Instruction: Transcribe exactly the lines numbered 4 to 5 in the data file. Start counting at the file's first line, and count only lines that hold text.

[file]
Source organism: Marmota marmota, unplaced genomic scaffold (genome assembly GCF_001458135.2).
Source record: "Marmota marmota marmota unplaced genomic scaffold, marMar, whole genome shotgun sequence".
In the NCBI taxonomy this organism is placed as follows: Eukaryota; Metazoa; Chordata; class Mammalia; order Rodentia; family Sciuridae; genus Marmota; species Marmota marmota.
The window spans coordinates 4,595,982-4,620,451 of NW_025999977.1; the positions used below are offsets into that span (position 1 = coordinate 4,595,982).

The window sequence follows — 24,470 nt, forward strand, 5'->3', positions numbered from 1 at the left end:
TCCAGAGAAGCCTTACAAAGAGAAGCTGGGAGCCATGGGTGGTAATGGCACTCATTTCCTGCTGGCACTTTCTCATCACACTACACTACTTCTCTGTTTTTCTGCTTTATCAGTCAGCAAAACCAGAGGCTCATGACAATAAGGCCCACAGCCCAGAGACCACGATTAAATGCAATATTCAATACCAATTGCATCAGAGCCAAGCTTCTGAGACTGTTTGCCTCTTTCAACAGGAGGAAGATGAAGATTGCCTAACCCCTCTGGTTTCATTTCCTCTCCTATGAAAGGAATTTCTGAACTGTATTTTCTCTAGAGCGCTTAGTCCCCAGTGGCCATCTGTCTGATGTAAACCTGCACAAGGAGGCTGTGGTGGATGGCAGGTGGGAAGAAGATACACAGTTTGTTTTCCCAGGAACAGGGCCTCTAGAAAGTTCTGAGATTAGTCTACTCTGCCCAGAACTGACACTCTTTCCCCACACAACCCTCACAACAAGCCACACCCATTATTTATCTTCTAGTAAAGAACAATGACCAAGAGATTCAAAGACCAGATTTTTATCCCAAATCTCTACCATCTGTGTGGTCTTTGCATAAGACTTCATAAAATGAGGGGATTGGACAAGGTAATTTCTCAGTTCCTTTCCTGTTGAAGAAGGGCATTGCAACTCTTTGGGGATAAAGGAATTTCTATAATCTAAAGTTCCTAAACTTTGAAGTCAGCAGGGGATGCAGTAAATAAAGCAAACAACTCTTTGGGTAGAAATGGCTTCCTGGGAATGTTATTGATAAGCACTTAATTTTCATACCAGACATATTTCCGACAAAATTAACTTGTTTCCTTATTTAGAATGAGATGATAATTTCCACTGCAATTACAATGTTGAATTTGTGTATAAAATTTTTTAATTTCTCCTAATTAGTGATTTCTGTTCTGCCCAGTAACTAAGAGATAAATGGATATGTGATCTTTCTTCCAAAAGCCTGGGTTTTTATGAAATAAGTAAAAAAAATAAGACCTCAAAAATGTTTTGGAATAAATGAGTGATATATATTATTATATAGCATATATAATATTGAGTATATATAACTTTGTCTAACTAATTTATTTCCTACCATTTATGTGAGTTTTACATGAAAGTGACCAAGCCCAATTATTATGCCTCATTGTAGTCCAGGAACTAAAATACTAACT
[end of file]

The window spans coordinates 4,595,982-4,620,451 of NW_025999977.1; the positions used below are offsets into that span (position 1 = coordinate 4,595,982).

The window sequence follows — 24,470 nt, forward strand, 5'->3', positions numbered from 1 at the left end: